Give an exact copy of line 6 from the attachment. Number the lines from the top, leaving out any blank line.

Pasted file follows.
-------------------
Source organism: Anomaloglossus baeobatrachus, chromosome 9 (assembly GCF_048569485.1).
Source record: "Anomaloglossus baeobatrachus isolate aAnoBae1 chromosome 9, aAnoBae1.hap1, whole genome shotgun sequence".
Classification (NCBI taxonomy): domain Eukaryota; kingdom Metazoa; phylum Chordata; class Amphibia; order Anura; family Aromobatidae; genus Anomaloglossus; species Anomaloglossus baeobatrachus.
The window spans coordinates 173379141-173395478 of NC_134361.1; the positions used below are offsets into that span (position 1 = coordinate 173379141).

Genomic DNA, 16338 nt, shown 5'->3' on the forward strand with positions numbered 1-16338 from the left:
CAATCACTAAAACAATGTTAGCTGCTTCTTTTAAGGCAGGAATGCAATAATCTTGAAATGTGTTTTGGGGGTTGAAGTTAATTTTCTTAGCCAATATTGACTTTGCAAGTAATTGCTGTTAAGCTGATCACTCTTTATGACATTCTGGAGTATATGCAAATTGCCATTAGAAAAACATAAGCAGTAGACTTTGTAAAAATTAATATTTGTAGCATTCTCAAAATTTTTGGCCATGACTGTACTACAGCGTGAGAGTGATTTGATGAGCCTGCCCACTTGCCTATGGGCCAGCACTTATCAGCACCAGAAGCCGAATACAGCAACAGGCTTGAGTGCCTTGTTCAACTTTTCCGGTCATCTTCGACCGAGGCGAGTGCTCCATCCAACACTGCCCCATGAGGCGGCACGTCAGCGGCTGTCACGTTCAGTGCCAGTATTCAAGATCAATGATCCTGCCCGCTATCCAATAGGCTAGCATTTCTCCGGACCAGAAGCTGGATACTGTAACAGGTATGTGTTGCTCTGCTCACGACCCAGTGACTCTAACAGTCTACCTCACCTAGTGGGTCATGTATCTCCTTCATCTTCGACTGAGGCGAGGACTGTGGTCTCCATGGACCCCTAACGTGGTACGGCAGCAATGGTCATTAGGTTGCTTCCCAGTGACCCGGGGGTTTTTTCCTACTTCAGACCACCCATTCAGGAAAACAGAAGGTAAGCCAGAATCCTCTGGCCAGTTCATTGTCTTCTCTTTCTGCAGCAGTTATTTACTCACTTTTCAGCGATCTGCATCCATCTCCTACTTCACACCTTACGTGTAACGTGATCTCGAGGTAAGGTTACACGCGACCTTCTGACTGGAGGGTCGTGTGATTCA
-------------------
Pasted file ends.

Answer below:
CAATCACTAAAACAATGTTAGCTGCTTCTTTTAAGGCAGGAATGCAATAATCTTGAAATGTGTTTTGGGGGTTGAAGTTAATTTTCTTAGCCAATATTGACTTTGCAAGTAATTGCTGTTAAGCTGATCACTCTTTATGACATTCTGGAGTATATGCAAATTGCCATTAGAAAAACATAAGCAGTAGACTTTGTAAAAATTAATATTTGTAGCATTCTCAAAATTTTTGGCCATGACTGTACTACAGCGTGAGAGTGATTTGATGAGCCTGCCCACTTGCCTATGGGCCAGCACTTATCAGCACCAGAAGCCGAATACAGCAACAGGCTTGAGTGCCTTGTTCAACTTTTCCGGTCATCTTCGACCGAGGCGAGTGCTCCATCCAACACTGCCCCATGAGGCGGCACGTCAGCGGCTGTCACGTTCAGTGCCAGTATTCAAGATCAATGATCCTGCCCGCTATCCAATAGGCTAGCATTTCTCCGGACCAGAAGCTGGATACTGTAACAGGTATGTGTTGCTCTGCTCACGACCCAGTGACTCTAACAGTCTACCTCACCTAGTGGGTCATGTATCTCCTTCATCTTCGACTGAGGCGAGGACTGTGGTCTCCATGGACCCCTAACGTGGTACGGCAGCAATGGTCATTAGGTTGCTTCCCAGTGACCCGGGGGTTTTTTCCTACTTCAGACCACCCATTCAGGAAAACAGAAGGTAAGCCAGAATCCTCTGGCCAGTTCATTGTCTTCTCTTTCTGCAGCAGTTATTTACTCACTTTTCAGCGATCTGCATCCATCTCCTACTTCACACCTTACGTGTAACGTGATCTCGAGGTAAGGTTACACGCGACCTTCTGACTGGAGGGTCGTGTGATTCA